“Under Article 226 an order, direction or writ is to issue to a person, authority or the State. In a proceeding under that article the person, authority or State against whom the direction, order or writ is sought is a necessary party. Under Article 227, however, what comes up before the High Court is the order or judgment of a subordinate court or tribunal for the purpose of ascertaining whether in giving such judgment or order that subordinate court or tribunal has acted within its authority and according to law. Prior to the commencement of the Constitution, the Chartered High Courts as also the Judicial Committee had held that the power to issue prerogative writs possessed by the Chartered High Courts was an exercise of original jurisdiction (see Mahomedalli Allabux v. Ismailji Abdulali (AIR 1926 Bom 332), Raghunath Keshav Khadilkar v. Poona Municipality,(AIR 1945 Bom 7) Ryots of Garabandho v. Zemindar of Parlakimedi (AIR 1943 PC 164) and Moulvi Hamid Hasan Nomani v. Banwarilal Roy [(1946- 47) 74 Ind App 120,130-131]. In the last mentioned case which dealt with the nature of a writ of quo warranto, the Judicial Committee held:

“In Their Lordships’ opinion any original civil jurisdiction possessed by the High Court and not in express terms conferred by the Letters Patent or later enactments falls within the description of ordinary original civil jurisdiction.”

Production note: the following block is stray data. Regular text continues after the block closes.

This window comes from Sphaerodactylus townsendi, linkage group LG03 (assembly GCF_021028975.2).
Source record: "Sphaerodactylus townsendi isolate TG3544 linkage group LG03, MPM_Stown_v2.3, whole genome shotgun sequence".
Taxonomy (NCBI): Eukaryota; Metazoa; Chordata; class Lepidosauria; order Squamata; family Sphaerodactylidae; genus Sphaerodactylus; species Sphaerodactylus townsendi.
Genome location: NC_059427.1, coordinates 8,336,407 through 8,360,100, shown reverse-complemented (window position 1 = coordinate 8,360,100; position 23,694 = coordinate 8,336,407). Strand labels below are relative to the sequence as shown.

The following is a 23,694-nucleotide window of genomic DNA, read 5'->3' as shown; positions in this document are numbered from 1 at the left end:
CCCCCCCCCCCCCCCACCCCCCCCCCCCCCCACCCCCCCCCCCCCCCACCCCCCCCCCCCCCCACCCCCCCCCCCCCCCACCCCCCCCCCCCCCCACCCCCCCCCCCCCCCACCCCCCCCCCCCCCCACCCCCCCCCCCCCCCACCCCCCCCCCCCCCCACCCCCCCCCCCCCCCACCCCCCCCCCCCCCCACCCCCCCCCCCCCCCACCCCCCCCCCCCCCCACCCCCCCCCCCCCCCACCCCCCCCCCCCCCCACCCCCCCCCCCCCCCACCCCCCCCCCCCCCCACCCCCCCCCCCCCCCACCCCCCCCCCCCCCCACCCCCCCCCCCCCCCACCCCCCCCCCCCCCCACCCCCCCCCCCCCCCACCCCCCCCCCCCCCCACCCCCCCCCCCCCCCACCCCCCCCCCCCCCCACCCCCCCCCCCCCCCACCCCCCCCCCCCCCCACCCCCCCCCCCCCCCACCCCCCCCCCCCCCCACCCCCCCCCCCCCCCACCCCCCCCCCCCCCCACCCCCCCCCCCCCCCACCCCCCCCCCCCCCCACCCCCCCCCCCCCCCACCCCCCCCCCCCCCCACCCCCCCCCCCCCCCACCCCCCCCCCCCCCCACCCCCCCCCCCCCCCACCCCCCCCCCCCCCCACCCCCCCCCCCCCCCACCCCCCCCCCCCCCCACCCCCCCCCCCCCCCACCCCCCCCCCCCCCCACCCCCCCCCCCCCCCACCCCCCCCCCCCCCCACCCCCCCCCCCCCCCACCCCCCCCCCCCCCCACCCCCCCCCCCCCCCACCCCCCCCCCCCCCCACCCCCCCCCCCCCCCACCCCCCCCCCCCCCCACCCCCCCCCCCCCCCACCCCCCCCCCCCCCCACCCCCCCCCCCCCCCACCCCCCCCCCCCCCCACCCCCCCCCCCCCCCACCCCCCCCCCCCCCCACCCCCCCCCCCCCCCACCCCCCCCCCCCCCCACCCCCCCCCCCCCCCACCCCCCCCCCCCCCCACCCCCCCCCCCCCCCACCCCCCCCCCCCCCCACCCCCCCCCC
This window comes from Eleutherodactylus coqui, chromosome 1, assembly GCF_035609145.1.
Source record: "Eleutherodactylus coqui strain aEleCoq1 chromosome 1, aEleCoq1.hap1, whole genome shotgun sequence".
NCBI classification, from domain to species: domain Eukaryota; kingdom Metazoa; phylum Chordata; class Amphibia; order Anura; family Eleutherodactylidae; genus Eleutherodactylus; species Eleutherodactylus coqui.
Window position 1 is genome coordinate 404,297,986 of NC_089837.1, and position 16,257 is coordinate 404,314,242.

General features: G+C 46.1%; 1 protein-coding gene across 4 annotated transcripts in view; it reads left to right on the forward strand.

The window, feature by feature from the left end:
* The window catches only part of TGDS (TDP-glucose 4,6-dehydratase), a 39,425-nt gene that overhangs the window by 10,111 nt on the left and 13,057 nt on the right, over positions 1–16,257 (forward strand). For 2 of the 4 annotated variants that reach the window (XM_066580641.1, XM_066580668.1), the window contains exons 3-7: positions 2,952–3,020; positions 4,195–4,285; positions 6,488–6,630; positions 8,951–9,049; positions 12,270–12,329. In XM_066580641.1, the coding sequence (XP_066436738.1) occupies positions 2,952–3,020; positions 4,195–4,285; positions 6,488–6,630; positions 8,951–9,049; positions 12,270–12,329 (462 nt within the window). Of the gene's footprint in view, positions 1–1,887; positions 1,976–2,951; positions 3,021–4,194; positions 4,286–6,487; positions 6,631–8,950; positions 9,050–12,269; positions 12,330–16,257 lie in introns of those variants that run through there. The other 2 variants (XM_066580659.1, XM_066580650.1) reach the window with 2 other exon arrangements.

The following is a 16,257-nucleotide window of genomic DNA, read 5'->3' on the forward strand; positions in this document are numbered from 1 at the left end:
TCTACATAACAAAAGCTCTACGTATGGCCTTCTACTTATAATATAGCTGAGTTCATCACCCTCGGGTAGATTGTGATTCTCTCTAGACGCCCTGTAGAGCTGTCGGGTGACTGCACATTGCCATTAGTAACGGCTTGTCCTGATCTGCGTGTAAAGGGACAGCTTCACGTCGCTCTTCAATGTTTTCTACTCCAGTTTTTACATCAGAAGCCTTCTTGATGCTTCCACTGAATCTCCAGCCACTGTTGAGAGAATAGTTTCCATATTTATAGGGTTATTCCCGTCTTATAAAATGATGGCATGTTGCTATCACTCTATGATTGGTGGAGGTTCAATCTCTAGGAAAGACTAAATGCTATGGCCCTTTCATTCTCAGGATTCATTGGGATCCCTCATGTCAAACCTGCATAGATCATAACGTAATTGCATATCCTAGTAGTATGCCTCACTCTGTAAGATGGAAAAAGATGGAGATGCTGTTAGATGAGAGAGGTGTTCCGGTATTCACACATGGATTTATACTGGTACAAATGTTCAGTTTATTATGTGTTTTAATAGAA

By Article 226 the power of issuing prerogative writs possessed by the Chartered High Courts prior to the commencement of the Constitution has been made wider and more extensive and conferred upon every High Court. The nature of the exercise of the power under Article 226, however, remains the same as in the case of the power of issuing prerogative writs possessed by the Chartered High Courts. A series of decisions of this Court has firmly established that a proceeding under Article 226 is an original proceeding and when it concerns civil rights, it is an original civil proceeding (see, for instance, State of U.P. v. Vijay Anand Maharaj [(1963) 1 SCR 1,16], CIT v. Ishwarlal Bhagwandas [AIR 1965 SC 1818], Ramesh v. Seth Gendalal Motilal Patni (1966 (3) SCR 198), Arbind Kumar Singh v. Nand Kishore Prasad[1968 (3) SCR 322] and Ahmedabad Mfg. & Calico Ptg. Co. Ltd. v. Ram Tahel Ramnand (AIR 1972 SC 1598).”